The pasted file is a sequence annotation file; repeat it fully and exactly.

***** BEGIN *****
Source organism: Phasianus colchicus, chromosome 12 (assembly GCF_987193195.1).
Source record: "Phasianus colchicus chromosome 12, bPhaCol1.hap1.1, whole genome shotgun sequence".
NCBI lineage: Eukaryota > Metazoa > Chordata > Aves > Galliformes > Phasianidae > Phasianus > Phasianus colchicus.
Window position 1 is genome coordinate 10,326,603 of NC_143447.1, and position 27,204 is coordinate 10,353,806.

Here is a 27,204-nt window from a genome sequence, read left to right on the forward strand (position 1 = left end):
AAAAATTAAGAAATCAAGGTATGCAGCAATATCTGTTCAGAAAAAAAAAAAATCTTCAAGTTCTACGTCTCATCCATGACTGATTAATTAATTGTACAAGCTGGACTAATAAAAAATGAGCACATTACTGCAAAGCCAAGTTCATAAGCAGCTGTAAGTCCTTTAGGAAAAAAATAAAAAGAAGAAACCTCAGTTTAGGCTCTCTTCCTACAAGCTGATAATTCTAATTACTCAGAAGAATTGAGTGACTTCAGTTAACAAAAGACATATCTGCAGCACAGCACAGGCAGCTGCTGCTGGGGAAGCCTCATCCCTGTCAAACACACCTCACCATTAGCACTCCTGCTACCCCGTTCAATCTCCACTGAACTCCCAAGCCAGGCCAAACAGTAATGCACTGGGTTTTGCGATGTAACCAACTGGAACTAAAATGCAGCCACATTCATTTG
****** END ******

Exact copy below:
Source organism: Phasianus colchicus, chromosome 12 (assembly GCF_987193195.1).
Source record: "Phasianus colchicus chromosome 12, bPhaCol1.hap1.1, whole genome shotgun sequence".
NCBI lineage: Eukaryota > Metazoa > Chordata > Aves > Galliformes > Phasianidae > Phasianus > Phasianus colchicus.
Window position 1 is genome coordinate 10,326,603 of NC_143447.1, and position 27,204 is coordinate 10,353,806.

Here is a 27,204-nt window from a genome sequence, read left to right on the forward strand (position 1 = left end):
AAAAATTAAGAAATCAAGGTATGCAGCAATATCTGTTCAGAAAAAAAAAAAATCTTCAAGTTCTACGTCTCATCCATGACTGATTAATTAATTGTACAAGCTGGACTAATAAAAAATGAGCACATTACTGCAAAGCCAAGTTCATAAGCAGCTGTAAGTCCTTTAGGAAAAAAATAAAAAGAAGAAACCTCAGTTTAGGCTCTCTTCCTACAAGCTGATAATTCTAATTACTCAGAAGAATTGAGTGACTTCAGTTAACAAAAGACATATCTGCAGCACAGCACAGGCAGCTGCTGCTGGGGAAGCCTCATCCCTGTCAAACACACCTCACCATTAGCACTCCTGCTACCCCGTTCAATCTCCACTGAACTCCCAAGCCAGGCCAAACAGTAATGCACTGGGTTTTGCGATGTAACCAACTGGAACTAAAATGCAGCCACATTCATTTG